Permits & Regulations: As with all eastern Sierra trailheads, a permit is required for all overnight trips. You’ll also need to store your food properly; I recommend a bear canister. Please remember to follow the Leave No Trace outdoor ethics!
30 July, 2021 | 3.6 mi | +4200 / -200 ft | View on Map
The drive from LA to Big Pine went smoothly this morning, but the final few miles on the rugged, rock-strewn road are proving to be more troublesome. At first, we speed along hard dirt and gravel with the occasional car-rattling washboard section. But further on we slow to a crawl to navigate around large rocks. The engine overheats from all the extra effort just before we reach the trailhead, so we have to wait for a few minutes until it is cool enough to finish the drive.
The weather forecast predicts rain and thunderstorms every day this weekend and it’s been correct so far. Dark clouds billow around the mountains above us and the White Mountains across the valley are already receiving rain. As I stare out across the Owens Valley I even see lightning strike a few times. Will we be able to make a summit bid or will storms make it too dangerous to venture up there? Should we play it safe and turn back now?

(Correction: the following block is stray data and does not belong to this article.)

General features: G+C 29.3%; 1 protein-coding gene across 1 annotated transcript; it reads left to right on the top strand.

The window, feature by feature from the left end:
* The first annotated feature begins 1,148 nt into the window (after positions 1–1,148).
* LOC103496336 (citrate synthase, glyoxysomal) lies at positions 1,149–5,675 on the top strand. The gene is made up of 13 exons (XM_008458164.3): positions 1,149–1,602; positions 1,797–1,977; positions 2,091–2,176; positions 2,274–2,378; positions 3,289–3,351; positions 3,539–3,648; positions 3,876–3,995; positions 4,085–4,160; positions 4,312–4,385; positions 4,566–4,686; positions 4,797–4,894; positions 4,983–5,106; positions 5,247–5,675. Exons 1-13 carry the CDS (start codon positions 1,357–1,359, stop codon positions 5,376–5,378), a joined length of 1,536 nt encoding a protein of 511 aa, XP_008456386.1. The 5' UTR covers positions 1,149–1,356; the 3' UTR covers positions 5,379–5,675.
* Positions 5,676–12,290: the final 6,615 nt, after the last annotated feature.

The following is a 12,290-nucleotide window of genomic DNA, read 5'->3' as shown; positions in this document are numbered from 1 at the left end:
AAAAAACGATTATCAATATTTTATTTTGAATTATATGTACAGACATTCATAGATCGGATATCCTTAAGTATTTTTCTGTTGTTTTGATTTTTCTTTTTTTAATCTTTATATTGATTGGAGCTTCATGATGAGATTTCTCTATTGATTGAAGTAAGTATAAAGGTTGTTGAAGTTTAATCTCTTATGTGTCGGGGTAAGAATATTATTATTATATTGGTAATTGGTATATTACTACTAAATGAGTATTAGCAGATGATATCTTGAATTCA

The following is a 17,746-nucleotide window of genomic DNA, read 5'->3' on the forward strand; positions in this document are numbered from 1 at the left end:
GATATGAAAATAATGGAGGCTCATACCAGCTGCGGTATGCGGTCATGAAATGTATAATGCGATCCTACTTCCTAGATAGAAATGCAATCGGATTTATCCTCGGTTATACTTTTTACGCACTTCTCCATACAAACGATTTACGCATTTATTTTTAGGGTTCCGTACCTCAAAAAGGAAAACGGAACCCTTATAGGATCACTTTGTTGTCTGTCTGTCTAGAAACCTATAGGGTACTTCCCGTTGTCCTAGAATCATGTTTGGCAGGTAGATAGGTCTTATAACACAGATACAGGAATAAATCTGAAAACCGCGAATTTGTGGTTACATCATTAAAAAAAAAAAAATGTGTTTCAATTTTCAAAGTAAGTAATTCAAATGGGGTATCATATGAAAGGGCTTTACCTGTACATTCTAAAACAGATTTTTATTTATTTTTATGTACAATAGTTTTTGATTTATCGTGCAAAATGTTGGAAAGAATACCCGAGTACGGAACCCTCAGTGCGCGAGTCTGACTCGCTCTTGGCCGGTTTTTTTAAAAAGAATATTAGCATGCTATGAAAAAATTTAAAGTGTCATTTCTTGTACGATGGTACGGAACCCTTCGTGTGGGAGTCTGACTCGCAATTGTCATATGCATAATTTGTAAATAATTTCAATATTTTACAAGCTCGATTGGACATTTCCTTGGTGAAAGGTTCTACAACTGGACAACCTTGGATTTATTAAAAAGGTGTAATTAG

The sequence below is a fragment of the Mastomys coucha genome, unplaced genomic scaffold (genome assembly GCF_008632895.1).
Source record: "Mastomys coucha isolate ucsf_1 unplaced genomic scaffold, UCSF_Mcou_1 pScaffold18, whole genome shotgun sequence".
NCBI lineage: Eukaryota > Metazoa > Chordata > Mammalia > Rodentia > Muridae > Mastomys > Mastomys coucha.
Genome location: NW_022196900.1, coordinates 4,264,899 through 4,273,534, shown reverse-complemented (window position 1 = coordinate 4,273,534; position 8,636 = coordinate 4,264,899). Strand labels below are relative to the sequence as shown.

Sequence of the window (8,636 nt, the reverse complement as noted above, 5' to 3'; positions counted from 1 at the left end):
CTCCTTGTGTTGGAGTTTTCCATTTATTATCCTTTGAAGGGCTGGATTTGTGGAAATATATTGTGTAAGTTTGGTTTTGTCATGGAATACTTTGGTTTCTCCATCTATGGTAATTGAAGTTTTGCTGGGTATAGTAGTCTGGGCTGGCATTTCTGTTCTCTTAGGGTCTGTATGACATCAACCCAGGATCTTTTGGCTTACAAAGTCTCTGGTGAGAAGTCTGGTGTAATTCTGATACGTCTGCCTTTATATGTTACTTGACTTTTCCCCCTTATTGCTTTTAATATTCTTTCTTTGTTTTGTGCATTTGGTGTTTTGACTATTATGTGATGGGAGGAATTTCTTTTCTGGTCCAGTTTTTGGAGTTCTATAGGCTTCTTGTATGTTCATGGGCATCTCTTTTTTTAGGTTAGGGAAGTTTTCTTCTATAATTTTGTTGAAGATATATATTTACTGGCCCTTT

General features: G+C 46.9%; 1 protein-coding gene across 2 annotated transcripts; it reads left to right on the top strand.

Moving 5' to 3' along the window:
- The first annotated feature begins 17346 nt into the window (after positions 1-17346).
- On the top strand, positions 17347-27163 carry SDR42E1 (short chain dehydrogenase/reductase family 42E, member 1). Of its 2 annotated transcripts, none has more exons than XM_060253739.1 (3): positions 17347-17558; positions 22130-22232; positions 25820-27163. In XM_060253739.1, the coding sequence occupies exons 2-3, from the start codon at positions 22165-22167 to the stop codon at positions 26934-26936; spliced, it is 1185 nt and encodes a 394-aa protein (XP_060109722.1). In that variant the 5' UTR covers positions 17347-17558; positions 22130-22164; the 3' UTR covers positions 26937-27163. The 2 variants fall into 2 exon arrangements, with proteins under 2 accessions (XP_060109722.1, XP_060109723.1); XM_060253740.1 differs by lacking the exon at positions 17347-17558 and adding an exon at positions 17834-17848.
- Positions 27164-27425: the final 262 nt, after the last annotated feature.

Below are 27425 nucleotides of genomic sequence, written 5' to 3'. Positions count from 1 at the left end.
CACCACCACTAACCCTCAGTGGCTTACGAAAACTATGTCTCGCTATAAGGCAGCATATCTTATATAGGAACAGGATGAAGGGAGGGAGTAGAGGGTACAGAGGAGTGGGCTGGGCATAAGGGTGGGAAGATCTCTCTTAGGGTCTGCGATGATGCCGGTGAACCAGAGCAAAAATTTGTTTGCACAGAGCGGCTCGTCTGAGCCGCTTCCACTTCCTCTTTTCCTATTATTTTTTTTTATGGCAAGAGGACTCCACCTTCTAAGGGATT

It’s with some nervousness that I begin hiking up the trail with Kim and Alex at 14:30. The wind blows Alex’s hat clean off and nearly takes off with mine before I strap it to my backpack. A few raindrops fall as we walk along the trail above Red Mountain Creek, but they’re not really enough to warrant a rain jacket. A silver lining to this stormy weather is that it’s quite cool, particularly compared to the normal summer 100+ degree temperatures.